“These cumulative return impacts form a key part of the justification behind Mercer's finding that an orderly transition is an imperative for long-term investors,” a spokesperson for the firm said. 
The impact on a globally diversified equity portfolio (MSCI ACWI) is a reduction of value between 30% and 40% under a failed transition by 2062 compared with the projected portfolio value under a baseline scenario, the firm said. 
“Nonetheless, Mercer does recognise that there are limitations to its approach to climate scenario modelling, as with all models,” the spokesperson said, noting that these are set out in the report. 
This includes rather big-ticket items – "for example, that the model does not fully capture climate tipping points, the impacts of war or mass migration. Therefore, physical risks could be understated.” 

TPR: ‘We have reservations about some scenarios’ 

Large private pension schemes are now obliged to produce a TCFD report, and the Pensions Regulator has recently reviewed the first round of these, finding some good examples but room for improvement. 
A spokesperson for the regulator said: “Our review of a selection of occupational pension schemes’ annual climate reports showed a wide variation in climate scenarios adopted by trustees.” 
Most scenarios were broadly aligned with the three described in the Department of Work and Pensions’ statutory guidance when it was issued in June 2021: an orderly transition, a disorderly transition and a ‘hot house’ world.  
“We expect the market to evolve and a degree of consensus around scenario analysis to emerge, but we have reservations about some scenarios more generally,” the spokesperson said. 
“We accept climate change impacts are difficult to effectively model. It is important [that] trustees, and their advisers, consider the potential impacts on scheme performance in each of the scenarios chosen and explain the reasons for their conclusions in their climate risk reports."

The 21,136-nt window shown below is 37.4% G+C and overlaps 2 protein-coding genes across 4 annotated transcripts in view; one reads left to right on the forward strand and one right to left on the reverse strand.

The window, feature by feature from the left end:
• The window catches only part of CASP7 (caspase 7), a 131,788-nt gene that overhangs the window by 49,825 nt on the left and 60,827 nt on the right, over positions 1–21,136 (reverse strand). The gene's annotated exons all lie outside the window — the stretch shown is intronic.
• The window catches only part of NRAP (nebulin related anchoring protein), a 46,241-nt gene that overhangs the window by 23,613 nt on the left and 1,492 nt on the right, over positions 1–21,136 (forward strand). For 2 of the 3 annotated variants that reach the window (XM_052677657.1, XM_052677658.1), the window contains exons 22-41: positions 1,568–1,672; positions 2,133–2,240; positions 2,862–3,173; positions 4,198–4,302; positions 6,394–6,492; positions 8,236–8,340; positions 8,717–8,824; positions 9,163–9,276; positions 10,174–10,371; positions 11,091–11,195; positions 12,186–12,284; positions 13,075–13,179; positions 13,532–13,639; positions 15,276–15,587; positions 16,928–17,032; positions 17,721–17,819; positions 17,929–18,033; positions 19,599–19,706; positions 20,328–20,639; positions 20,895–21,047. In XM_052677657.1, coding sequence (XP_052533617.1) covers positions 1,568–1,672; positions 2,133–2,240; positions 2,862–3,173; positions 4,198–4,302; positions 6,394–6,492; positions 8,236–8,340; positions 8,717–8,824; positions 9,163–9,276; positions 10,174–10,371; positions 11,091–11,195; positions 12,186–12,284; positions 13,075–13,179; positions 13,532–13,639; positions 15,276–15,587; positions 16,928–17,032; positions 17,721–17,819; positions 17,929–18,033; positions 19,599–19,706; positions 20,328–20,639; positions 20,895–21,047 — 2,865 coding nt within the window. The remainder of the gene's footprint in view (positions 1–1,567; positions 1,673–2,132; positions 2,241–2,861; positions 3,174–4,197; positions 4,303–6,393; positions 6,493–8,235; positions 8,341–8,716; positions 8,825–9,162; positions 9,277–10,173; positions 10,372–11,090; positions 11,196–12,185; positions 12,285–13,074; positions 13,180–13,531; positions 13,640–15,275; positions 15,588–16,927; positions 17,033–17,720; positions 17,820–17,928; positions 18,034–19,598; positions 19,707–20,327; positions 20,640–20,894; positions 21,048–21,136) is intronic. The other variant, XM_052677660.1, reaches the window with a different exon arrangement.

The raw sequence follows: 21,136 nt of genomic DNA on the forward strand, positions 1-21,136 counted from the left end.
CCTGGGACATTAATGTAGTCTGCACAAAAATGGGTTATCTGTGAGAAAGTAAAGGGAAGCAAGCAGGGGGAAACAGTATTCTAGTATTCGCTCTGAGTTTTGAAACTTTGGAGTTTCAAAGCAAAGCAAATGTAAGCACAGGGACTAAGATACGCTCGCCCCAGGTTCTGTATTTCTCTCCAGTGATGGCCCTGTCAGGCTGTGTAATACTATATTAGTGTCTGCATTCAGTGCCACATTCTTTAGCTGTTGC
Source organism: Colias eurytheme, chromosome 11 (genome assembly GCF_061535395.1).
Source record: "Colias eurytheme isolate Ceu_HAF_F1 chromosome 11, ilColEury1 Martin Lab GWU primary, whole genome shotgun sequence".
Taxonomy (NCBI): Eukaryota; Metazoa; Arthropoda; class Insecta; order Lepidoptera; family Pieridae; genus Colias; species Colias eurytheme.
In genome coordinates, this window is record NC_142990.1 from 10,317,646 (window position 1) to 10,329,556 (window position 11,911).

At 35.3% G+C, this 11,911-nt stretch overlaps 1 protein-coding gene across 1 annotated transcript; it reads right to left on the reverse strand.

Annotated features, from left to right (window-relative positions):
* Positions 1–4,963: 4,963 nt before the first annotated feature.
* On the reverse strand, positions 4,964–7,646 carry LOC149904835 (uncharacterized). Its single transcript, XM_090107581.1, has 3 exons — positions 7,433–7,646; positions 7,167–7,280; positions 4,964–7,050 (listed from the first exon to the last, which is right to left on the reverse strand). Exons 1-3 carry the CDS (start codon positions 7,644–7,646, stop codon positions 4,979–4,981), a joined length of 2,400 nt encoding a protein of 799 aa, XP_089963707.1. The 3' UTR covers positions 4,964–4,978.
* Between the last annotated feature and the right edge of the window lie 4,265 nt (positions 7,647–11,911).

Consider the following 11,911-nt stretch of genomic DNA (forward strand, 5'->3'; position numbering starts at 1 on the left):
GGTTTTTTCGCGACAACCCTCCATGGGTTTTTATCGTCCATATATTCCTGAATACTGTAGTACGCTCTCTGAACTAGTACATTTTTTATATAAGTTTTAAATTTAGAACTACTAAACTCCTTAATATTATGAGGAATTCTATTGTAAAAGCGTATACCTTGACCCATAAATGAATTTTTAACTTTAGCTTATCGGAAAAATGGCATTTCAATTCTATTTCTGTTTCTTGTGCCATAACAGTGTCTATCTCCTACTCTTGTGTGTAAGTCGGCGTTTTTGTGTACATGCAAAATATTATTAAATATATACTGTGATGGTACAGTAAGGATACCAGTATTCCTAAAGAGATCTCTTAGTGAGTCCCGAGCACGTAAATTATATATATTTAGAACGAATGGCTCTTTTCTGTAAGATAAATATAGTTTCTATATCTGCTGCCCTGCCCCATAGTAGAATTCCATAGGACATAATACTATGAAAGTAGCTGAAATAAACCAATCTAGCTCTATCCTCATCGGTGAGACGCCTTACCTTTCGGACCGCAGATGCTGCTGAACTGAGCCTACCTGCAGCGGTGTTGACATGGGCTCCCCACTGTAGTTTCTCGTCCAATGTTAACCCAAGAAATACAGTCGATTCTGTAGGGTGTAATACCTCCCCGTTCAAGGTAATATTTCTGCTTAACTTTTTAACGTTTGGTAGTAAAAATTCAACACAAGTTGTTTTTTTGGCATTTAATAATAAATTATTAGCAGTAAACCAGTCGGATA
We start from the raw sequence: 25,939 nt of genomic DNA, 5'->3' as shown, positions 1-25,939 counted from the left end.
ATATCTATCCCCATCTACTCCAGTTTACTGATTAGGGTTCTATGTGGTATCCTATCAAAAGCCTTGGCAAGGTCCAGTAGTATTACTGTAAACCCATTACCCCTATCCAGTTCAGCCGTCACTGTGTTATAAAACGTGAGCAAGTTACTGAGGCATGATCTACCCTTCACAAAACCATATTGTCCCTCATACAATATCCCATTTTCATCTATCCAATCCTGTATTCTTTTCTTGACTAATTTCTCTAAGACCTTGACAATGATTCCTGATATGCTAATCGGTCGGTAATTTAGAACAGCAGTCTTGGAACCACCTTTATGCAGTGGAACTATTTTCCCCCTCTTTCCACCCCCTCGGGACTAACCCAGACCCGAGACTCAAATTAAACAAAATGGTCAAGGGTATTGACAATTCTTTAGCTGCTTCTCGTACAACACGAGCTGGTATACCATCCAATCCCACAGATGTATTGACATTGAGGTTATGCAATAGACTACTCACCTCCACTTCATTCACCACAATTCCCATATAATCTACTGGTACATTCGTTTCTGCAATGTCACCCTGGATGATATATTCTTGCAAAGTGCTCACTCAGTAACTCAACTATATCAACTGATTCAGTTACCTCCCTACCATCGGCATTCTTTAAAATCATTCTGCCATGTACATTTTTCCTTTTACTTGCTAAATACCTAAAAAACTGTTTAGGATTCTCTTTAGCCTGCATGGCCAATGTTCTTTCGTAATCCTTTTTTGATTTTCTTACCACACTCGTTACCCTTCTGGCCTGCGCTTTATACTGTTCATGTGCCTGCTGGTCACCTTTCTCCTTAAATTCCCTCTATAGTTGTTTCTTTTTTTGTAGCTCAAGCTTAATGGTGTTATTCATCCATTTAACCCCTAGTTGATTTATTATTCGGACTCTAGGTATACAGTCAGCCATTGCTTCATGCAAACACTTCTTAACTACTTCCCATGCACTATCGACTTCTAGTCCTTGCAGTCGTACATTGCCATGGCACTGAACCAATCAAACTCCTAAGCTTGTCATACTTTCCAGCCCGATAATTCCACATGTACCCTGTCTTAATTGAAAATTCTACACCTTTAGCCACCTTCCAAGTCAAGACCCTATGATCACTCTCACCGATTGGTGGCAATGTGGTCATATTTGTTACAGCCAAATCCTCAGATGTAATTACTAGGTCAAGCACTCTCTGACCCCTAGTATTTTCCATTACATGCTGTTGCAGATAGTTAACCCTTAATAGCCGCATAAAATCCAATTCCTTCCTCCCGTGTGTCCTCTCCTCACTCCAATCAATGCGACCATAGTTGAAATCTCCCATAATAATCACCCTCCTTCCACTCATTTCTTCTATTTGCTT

TPR will examine scheme reports on scenario analysis in more detail by carrying out a thematic review on scheme resilience to climate-related scenarios, it said in its 2021 climate change strategy.

Official BoE scenarios come under fire 

The question of whether climate scenarios are useful tools has been raised in the Lords Grand Committee, where Baroness Bryony Worthington, an independent peer, criticised the Bank of England’s Climate Biennial Exploratory Scenario, which uses an early action, late action and no action scenario. 
“The [Prudential Regulation Authority] offers up sample temperature rise scenarios and underlying assumptions of the implications for different assets, and firms plug in their portfolios to get the impairment data out as a result. This all feels safe and precise, but the climate is something that cannot be predicted specifically in those ways with any degree of accuracy,” she said during a debate in March.